Newell Rubbermaid's CEO didn't get design or innovation

Bruce Nussbaum

The chief executive of Newell Rubbermaid just resigned after 10 quarters of bad earnings. The news was buried in most business newspaper pages, overshadowed by the good IBM earnings announcement and the GM deal with its unions over legacy health care costs. Yet the Newell Rubbermaid CEO resignation may be the most important corporate news of the day. Why?

Chief Executive Joseph Galli gutted the design and new product development departments of both Levelor and Rubbermaid in a Price-Cost-Margin business model that failed dismally, according to people I know who worked there. Instead of playing the innovation game, coming up with new products that customers loved and were willing to pay for, he went for the downscale, let's-compete-with-the-whole-Asian-world game and lost big. While Galli talked innovation--his stump speech called for 30% of revenue coming from new products every year--he took away all the resources needed to deliver those new products in a drive to boost quarterly profits. A vicious cycle hurt Newell Rubbermaid deeply.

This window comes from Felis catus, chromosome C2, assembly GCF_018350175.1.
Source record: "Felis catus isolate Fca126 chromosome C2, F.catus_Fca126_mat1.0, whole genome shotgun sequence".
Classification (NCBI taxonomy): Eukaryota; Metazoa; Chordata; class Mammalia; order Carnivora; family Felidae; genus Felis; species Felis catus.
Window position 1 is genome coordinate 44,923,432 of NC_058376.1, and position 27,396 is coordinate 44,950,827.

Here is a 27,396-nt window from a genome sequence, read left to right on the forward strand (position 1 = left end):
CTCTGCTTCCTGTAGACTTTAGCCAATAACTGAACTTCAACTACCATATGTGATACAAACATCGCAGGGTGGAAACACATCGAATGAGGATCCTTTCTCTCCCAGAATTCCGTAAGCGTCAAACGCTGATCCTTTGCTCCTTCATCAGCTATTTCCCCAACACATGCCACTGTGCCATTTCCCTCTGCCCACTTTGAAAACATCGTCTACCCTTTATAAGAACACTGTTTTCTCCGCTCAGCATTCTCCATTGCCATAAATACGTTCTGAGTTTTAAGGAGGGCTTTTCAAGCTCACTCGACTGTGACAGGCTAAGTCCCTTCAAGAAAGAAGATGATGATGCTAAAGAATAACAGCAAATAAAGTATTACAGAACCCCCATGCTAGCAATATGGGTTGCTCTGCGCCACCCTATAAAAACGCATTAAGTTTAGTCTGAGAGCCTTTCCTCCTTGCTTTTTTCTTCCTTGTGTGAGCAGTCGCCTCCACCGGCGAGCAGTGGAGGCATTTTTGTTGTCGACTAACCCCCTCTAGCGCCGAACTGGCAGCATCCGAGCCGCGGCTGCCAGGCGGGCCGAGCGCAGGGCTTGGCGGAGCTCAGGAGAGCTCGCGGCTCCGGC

The board, which never should have agreed to such a backward business plan, has now appointed board director Mark Ketchum as interim CEO. Ketchum, 55, retired last year as president of Procter & Gamble's baby and family care unit (Pampers and Bounty). I don't know if he played a significant role in pushing Galli out, but I bet he had did. Word from P&G is that Ketchum "gets" design and innovation. Perhaps he should also get the CEO job.

P&G is becoming the model for the innovative company, just as GE was the model for the Six Sigma quality company in the 90s. I wonder if it will be a source of innovative CEOs the same way that GE has been a source of quality and cost-control execs in the past.

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